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COVID nasal swabs: A doctor explains the uncomfortable sensation and how to get relief

As uncomfortable as it may be, the tingling sensation in your nose after a nasal swab for coronavirus is not uncommon.

COVID nasal swabs: A doctor explains the uncomfortable sensation and how to get relief

"And then it just kept on going!"

COVID nasal swabs: A doctor explains the uncomfortable sensation and how to get relief

Many of us will have already exchanged horror stories about the shock of just how deep that first coronavirus swab test went up the nose.

The nasal swabs used in tests for SARS-CoV-2 often leave us teary-eyed and struggling with a constant urge to sneeze.

As uncomfortable as it may be, a tingling sensation in your nose afterwards is not uncommon, as the swab will have likely left small, superficial lesions in your nose.

“This leads to a foreign body sensation in the nose and that can lead to the sneezing irritation,” explains ENT specialist Bernhard Junge-Huelsing. Cold and dry winter air can only make this effect more intense, the doctor based in Germany says.

If this side-effect bothers you, you can alleviate it with a bit of nasal ointment – just don’t rub it in with a swab, which may only irritate things even more. Instead, rub the ointment against the nasal entrance and inhale it upwards – just like you might with snuff, the ENT specialist says.

You may have also left the testing centre with a nosebleed, especially if the swab was pushed in the direction of your nasal septum.

The mucous membranes there are particularly sensitive and well supplied with blood. Accordingly, even slight injuries can cause bleeding.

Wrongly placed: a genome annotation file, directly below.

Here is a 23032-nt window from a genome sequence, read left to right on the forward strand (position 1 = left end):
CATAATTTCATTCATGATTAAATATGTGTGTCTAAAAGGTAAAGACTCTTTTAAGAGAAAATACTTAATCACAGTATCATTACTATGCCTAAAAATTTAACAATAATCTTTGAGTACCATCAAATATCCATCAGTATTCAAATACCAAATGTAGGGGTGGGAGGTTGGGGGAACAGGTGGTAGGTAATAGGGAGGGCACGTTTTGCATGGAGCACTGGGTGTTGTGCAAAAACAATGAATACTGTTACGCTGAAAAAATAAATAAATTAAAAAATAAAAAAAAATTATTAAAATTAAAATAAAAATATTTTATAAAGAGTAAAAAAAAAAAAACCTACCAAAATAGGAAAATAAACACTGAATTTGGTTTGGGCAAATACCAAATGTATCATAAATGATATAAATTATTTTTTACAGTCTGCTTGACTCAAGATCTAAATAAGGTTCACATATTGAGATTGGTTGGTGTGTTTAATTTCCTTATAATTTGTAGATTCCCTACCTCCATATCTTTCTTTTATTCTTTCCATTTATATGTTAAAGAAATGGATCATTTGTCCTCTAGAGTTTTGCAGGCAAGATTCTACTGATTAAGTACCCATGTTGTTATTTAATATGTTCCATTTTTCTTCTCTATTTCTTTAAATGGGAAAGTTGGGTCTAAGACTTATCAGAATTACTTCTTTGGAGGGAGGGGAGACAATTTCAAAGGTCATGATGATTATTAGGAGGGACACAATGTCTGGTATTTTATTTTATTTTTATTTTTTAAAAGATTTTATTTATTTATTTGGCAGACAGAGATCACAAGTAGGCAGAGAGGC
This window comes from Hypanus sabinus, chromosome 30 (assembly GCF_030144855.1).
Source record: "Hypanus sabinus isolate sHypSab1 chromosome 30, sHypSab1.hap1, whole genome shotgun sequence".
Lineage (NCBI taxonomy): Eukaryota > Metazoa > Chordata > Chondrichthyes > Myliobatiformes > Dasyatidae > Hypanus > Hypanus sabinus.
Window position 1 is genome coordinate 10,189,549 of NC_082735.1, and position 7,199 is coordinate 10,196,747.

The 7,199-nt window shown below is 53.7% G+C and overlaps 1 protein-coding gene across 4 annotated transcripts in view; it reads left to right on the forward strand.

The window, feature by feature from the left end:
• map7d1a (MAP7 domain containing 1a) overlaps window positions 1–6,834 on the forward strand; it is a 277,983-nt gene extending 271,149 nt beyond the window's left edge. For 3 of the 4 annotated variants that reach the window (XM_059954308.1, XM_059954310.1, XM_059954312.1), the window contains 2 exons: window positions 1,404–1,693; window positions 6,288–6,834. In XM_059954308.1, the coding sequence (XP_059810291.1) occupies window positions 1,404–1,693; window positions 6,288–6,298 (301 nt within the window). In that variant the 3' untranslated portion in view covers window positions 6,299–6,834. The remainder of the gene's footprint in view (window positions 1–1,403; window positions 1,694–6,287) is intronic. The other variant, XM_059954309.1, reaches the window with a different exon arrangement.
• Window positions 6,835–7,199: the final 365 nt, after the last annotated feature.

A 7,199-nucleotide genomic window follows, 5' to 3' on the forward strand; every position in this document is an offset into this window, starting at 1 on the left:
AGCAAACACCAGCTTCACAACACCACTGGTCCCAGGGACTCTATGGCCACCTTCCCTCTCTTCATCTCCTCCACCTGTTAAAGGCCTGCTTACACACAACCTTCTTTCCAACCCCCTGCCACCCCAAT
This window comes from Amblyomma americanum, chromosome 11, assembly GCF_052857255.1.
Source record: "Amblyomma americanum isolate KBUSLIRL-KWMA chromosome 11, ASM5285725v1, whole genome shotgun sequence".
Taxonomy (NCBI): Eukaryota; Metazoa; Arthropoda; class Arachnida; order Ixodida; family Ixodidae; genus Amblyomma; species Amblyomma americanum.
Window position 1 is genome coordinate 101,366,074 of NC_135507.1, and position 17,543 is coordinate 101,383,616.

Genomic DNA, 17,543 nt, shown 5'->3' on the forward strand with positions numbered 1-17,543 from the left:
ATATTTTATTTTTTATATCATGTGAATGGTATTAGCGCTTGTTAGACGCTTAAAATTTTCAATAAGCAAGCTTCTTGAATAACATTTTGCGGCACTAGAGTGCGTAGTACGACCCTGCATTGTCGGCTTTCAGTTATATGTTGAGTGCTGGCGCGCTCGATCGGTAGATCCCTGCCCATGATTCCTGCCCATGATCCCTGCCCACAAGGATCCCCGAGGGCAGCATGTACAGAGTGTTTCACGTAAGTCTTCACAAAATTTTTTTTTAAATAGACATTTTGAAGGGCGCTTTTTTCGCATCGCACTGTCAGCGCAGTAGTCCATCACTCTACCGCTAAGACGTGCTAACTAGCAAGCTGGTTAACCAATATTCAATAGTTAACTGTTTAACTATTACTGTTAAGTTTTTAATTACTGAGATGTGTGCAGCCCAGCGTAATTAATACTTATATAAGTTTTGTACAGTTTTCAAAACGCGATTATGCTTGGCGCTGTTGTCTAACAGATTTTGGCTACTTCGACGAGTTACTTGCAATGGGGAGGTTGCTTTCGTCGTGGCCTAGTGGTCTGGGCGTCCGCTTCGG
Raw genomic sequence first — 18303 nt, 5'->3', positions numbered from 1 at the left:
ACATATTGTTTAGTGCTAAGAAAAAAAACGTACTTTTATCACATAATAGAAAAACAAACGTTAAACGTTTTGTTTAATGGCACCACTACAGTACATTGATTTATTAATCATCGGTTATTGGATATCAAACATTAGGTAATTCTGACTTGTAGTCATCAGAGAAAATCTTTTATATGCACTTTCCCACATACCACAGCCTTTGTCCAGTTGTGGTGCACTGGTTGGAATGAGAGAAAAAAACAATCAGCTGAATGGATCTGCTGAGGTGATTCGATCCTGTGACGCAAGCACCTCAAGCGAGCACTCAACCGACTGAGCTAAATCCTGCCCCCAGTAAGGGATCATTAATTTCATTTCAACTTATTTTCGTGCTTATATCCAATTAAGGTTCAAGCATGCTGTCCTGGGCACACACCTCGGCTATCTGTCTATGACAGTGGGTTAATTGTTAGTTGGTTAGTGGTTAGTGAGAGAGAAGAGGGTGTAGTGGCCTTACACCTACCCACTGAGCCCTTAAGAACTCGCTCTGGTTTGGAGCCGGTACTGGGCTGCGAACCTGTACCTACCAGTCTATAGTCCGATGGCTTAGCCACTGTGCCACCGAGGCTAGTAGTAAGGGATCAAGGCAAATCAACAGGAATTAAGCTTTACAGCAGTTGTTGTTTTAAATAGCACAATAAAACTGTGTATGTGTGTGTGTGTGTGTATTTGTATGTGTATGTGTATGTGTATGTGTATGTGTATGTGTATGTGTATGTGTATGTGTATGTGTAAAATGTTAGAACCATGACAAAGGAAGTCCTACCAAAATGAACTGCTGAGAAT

However, they often stop after a few minutes if you squeeze the front of your nose so that the blood clots. “Decongestant nasal sprays can also help because they cause the vessels to contract,” says Junge-Huelsing.

If the bleeding does not stop even after a few hours, you should go to an ENT doctor, as a larger blood vessel may have been damaged, and this may have to be treated.

More serious injuries caused by the swab, for example at the base of the skull, are theoretically possible, but very, very rare, says Junge-Huelsing.

How the swab is carried out is very important, the ENT expert says. “The technique used to take the swab is often miserable,” the ENT specialist complains.

For example, the swab should never be inserted straight upwards towards the bridge of your nose. Instead, the tester should be pushing it straight back towards the base of your nose, around the same height as where your auditory canal is. They should also be doing this extremely carefully.

You have to go about 6 centimetres into the nose to reach the nasopharynx, says the doctor: “That’s where the virus concentration is highest.”

Although nasal swabs are standard for coronavirus tests in many countries, swabs taken through the mouth are also possible. In terms of sensitivity, they are comparable or slightly lower, but most people find them more comfortable than nasal swabs.

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